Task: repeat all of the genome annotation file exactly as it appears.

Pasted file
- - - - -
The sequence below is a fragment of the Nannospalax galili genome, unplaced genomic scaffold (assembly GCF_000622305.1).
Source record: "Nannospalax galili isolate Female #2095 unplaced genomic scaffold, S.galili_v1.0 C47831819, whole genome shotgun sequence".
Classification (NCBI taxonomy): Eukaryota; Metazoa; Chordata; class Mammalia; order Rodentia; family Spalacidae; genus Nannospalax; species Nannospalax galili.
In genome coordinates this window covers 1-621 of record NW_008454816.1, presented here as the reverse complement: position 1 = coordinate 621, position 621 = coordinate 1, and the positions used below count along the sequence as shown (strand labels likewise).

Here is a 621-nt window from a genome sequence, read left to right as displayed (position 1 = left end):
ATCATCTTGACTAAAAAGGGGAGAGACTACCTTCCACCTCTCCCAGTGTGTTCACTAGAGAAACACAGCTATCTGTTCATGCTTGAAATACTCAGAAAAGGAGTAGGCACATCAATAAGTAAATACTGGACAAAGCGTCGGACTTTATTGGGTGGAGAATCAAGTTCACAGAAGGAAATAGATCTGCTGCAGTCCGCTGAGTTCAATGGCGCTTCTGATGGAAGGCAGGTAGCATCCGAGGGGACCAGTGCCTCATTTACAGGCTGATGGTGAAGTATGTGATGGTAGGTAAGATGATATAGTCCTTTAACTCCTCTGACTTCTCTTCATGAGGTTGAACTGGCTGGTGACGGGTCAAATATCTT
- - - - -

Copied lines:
The sequence below is a fragment of the Nannospalax galili genome, unplaced genomic scaffold (assembly GCF_000622305.1).
Source record: "Nannospalax galili isolate Female #2095 unplaced genomic scaffold, S.galili_v1.0 C47831819, whole genome shotgun sequence".
Classification (NCBI taxonomy): Eukaryota; Metazoa; Chordata; class Mammalia; order Rodentia; family Spalacidae; genus Nannospalax; species Nannospalax galili.
In genome coordinates this window covers 1-621 of record NW_008454816.1, presented here as the reverse complement: position 1 = coordinate 621, position 621 = coordinate 1, and the positions used below count along the sequence as shown (strand labels likewise).

Here is a 621-nt window from a genome sequence, read left to right as displayed (position 1 = left end):
ATCATCTTGACTAAAAAGGGGAGAGACTACCTTCCACCTCTCCCAGTGTGTTCACTAGAGAAACACAGCTATCTGTTCATGCTTGAAATACTCAGAAAAGGAGTAGGCACATCAATAAGTAAATACTGGACAAAGCGTCGGACTTTATTGGGTGGAGAATCAAGTTCACAGAAGGAAATAGATCTGCTGCAGTCCGCTGAGTTCAATGGCGCTTCTGATGGAAGGCAGGTAGCATCCGAGGGGACCAGTGCCTCATTTACAGGCTGATGGTGAAGTATGTGATGGTAGGTAAGATGATATAGTCCTTTAACTCCTCTGACTTCTCTTCATGAGGTTGAACTGGCTGGTGACGGGTCAAATATCTT